11. Beautiful! This is such a photogenic dish, eh? That’s kind of funny how huge the apricots were! Must be all that water they got this year. :) I imagine it being really great with nectarines, maybe because of that nice zingy acidity they have? Anyway, all looks great and, you know, I did leave my tart in longer the second time…not 50 minutes longer, but at least 10. Happy August, Betsy!

  12. Wow that is a long cook time. The tart looks good and delicious. I recently bought David’s Ice Cream cookbook and have enjoyed a couple of recipes from that. Happy Summer Betsy.

  13. Nicole @ The 2nd 35 Years

    Mine was overdone at 50 minutes, I think. Too browned for my liking. Some of it is my oven running a little hot, especially on one side, I think. Nevertheless yours turned out fantastically. Looks so delicious!

  14. How strange that you needed to cook your tart for that much longer. Others were concerned with overbaking their tarts. Those are definitely MONSTER apricots though…wow. I didn’t know they could get that big.

  15. Your tart looks really great! I agree that you ought to keep an eye on it because it can get too browned.Every oven is different. Well done!!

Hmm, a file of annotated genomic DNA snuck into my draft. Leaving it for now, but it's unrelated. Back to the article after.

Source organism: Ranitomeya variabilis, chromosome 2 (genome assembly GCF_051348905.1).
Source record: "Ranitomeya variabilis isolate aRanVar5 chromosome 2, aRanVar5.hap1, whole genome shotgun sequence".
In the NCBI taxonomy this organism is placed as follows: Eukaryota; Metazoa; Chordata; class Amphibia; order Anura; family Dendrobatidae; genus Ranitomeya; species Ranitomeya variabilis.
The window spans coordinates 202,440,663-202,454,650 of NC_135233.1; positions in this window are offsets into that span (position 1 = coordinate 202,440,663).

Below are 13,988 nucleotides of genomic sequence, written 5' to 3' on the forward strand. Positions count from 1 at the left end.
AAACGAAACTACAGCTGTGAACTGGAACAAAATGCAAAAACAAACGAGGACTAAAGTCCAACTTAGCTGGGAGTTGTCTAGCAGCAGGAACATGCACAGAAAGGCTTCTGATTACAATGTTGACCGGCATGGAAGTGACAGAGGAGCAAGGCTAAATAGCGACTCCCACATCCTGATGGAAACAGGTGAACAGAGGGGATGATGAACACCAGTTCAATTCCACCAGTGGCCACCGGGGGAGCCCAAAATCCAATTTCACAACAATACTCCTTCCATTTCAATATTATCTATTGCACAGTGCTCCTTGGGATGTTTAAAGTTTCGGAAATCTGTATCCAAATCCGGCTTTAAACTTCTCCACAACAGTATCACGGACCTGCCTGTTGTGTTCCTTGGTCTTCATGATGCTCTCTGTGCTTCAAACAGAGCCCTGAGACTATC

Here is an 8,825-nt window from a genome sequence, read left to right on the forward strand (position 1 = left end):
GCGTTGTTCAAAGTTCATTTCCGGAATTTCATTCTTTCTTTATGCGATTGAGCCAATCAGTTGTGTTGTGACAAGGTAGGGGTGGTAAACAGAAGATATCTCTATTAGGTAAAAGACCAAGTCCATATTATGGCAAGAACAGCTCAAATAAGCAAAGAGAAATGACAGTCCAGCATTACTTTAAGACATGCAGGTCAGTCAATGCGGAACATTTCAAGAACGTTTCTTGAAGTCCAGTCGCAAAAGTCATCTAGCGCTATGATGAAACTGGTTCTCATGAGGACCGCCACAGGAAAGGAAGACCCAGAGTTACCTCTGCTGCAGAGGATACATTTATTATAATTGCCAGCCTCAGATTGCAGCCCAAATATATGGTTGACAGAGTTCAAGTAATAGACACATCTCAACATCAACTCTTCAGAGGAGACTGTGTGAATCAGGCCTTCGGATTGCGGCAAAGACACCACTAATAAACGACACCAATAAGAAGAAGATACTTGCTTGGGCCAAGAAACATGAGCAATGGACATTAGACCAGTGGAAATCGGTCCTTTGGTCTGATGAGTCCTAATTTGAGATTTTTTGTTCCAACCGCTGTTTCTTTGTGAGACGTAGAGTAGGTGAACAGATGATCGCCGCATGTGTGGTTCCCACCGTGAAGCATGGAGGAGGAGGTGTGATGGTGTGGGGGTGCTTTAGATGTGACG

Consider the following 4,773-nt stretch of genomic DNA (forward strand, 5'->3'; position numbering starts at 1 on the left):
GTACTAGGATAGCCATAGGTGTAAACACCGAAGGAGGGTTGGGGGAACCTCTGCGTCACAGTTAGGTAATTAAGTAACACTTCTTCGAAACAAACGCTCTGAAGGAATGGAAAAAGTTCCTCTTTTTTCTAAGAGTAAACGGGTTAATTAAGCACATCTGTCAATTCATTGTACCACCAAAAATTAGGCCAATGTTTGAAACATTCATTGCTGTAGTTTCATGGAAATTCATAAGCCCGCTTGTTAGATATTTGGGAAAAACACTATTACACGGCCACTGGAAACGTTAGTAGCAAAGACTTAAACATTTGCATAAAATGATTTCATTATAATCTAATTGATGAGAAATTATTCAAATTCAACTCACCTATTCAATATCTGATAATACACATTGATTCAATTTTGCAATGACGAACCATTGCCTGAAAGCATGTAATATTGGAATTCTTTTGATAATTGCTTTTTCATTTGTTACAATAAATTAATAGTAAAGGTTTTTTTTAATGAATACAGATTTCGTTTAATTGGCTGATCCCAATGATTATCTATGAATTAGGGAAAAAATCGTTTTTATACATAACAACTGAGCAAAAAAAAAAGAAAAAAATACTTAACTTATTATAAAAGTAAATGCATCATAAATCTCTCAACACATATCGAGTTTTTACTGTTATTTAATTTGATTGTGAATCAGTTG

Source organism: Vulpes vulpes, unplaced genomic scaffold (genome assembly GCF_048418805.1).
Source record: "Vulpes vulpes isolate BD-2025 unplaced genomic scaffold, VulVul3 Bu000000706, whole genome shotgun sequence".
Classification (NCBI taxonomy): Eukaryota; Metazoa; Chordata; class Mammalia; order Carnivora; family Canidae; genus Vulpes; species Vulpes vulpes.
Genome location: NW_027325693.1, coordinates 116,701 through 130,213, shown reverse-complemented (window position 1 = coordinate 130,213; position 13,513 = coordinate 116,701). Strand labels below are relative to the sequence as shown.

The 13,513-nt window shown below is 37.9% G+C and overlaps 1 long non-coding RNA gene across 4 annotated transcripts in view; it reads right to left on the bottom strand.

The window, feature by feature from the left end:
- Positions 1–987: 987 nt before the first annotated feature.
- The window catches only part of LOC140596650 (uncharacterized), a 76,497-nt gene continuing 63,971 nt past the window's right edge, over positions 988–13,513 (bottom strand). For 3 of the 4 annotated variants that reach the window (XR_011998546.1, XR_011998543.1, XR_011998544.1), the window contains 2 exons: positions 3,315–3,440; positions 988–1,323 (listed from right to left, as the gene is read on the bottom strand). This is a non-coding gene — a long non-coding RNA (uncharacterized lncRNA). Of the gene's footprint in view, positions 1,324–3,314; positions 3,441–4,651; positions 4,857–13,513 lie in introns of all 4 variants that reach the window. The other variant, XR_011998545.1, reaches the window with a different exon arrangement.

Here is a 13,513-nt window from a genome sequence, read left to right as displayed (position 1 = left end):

16. I love the crust too, and the crumble topping! Your tart looks wonderful.
    We enjoyed it with scoops of ice cream!

  17. Lovely tart you baked there, no ice cream needed! I did everything by muscle power for the crust and the crumble!

  18. Your tart looks great. I did not find a longer time needed for the tart itself, but found my crust cooked too quick. It did come together easy though in the stand mixer. I too, did not make the ice cream as a lot of us, but I did not even add any which I would do next time. I tried mine with peaches and plums – it was very good.

  19. I loved the crust too, especially the technique for making it. I used peaches and it was wonderful!

  20. This looks sooo good! I am going to try to cut it down for a smaller version.